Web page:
The court found no reversible error in this case, and the judgment for Mr. Huisman was affirmed.
Court Reverses and Remands Verdict in Favor of Plaintiff Due to Improper Pyramiding of Inferences Where Plaintiff Was Struck By Falling Curtain Wall at Hotel Convention
A negligence action was brought against the hotel to recover for personal injuries the plaintiff suffered when a falling curtain wall divider installed by the defendant at a hotel convention struck the plaintiff. The hotel motioned for a directed verdict, which was denied, and the court thereafter entered a judgment on a jury verdict awarding the plaintiff damages. The hotel then appealed.
The plaintiff was standing about 10 feet from a curtain wall when the curtain wall fell and landed on the plaintiff. The curtain consisted of metal bases with vertical and horizontal components. There was no direct evidence of the exact equipment used on the day of the accident.
The defendant testified that 24” by 24” bases were standardly used for a curtain wall the size of the one that fell and assumed that is what was used on the day of the accident. The plaintiff however presented the testimony of a previous laborer of the defendant, who was not on this job specifically, but testified that there was defective equipment in the defendants’ inventory that was still being used for installations. The laborer also testified that the proper 24” by 24” bases were rarely used.
The defendant claims that the verdict was based on circumstantial evidence that required the pyramiding of inference upon inference, while even the original inference could not be established to the exclusion of all other reasonable inferences. Since there was no direct evidence of the installation, the first inference that must be drawn to support the verdict is that the defendant was negligent. The mere occurrence of an accident without any additional evidence does not give rise to an inference of negligence.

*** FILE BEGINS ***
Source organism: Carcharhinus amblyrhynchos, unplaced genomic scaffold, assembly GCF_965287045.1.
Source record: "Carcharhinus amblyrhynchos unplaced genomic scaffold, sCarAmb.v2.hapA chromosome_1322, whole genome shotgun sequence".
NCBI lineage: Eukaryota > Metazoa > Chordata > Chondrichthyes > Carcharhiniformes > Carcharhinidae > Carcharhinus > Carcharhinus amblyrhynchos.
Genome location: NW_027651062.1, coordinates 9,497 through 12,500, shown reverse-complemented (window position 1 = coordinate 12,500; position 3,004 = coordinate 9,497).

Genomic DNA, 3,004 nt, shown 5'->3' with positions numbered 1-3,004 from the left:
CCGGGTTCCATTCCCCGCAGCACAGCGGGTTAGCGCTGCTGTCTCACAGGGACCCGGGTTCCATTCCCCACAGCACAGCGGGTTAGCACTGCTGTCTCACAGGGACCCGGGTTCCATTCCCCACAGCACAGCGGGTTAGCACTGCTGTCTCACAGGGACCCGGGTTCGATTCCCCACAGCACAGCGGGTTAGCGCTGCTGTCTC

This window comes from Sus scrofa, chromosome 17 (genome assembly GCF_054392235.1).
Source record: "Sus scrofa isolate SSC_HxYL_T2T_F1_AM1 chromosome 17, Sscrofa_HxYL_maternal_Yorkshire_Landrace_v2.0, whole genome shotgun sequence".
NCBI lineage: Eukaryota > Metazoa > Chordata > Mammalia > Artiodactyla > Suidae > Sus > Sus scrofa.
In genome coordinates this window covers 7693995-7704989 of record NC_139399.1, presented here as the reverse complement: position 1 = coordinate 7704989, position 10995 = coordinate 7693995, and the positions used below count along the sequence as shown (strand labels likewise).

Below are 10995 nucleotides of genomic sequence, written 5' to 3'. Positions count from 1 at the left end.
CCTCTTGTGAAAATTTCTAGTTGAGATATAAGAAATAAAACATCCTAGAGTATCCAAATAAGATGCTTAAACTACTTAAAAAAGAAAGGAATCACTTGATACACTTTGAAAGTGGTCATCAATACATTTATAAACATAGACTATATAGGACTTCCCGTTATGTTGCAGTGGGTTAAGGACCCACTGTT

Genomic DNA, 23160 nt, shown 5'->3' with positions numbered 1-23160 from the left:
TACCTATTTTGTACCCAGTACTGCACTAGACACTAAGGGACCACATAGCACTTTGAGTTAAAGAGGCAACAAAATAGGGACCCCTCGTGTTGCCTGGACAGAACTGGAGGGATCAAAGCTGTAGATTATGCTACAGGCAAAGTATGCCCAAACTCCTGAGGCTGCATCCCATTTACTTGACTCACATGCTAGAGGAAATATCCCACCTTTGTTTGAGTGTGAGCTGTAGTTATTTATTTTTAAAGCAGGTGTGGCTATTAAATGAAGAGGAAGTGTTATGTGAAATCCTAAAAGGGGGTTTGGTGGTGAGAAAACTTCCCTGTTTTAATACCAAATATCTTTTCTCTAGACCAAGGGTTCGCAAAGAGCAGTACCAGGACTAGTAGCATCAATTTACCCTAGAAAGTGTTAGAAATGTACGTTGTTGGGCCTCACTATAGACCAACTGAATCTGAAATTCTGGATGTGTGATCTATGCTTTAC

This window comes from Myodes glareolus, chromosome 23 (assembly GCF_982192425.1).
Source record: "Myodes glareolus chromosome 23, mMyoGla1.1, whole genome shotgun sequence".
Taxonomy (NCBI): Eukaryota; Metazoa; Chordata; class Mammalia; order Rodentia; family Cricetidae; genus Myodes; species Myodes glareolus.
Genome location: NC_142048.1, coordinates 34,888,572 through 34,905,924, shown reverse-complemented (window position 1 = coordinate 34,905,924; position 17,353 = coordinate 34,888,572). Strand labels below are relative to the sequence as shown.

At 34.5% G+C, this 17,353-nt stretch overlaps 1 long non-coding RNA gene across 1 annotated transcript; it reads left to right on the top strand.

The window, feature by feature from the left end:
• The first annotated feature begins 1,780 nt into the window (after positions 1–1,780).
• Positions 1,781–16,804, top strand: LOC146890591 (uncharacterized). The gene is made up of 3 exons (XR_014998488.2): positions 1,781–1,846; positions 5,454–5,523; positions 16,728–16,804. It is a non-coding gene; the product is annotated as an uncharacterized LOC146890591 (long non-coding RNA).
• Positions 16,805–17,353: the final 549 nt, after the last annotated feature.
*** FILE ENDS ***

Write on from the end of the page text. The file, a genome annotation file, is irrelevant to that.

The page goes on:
Plaintiff failed to show that the installer was negligent in their use of defective equipment or in use of improper equipment. There was no testimony from anyone with personal knowledge of equipment used for the specific curtain wall installation, which in turn required the jury to either infer that (1) the defendant used defective equipment and (2) the curtain wall fell because of the defective equipment, or to infer that (1) defendant used 12’’ by 12” bases and (2) minimal force was applied which caused the curtain wall to fall and (3) minimal force would have had no effect if the bases would have been the proper 24” by 24” base.
The plaintiff failed to prove the existence of the original inferred fact to the exclusion of all other reasonable inferences, therefore the trial court erred in failing to grant a directed verdict in the defendant’s favor. The case was reversed and remanded with directions to enter a judgment for the hotel.
In a Slip and Fall Case, Trial Court Erred in Failing to Leave Resolution of Comparative Negligence Issue to The Jury
The plaintiff was a 78-year-old woman who was injured while walking on a promenade behind the premises of the defendant. Employees of the defendant had placed a two-inch hose across the public walkway. Previously, when this hose was placed on the public walkway, orange cones were placed to notify passersby of the existence of the hose. Yet, on the day the plaintiff was injured, there were no cones or warnings
The plaintiff testified that just before her fall she was distracted by the noise of the restaurant at this location, which was owned by the defendant. She did not see the hose at any time before the fall.
Because the pleadings raised the issue of comparative negligence of the parties, the trial judge should have left the resolution of this issue to the trial jury. The court found that the final judgment should be reversed and the plaintiff should receive a new trial.
Note: Florida replaced its pure comparative negligence system with a modified comparative negligence system. Consequently, a personal injury victim can now recover in proportion to the defendant’s percentage of responsibility only if the victim’s own share of responsibility is 50 percent or less. If the victim bears more than 50 percent liability, the victim cannot recover from the defendant.
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As a Board-Certified Civil Trial Expert for over 38 years, Alan Sackrin has extensive experience dealing with hotel accident claims. He offers a free initial consultation (over the phone or in-person) to answer your questions. When you’re ready to speak with a civil trial expert about your case, contact Alan today or give him a call at 945-458-8655.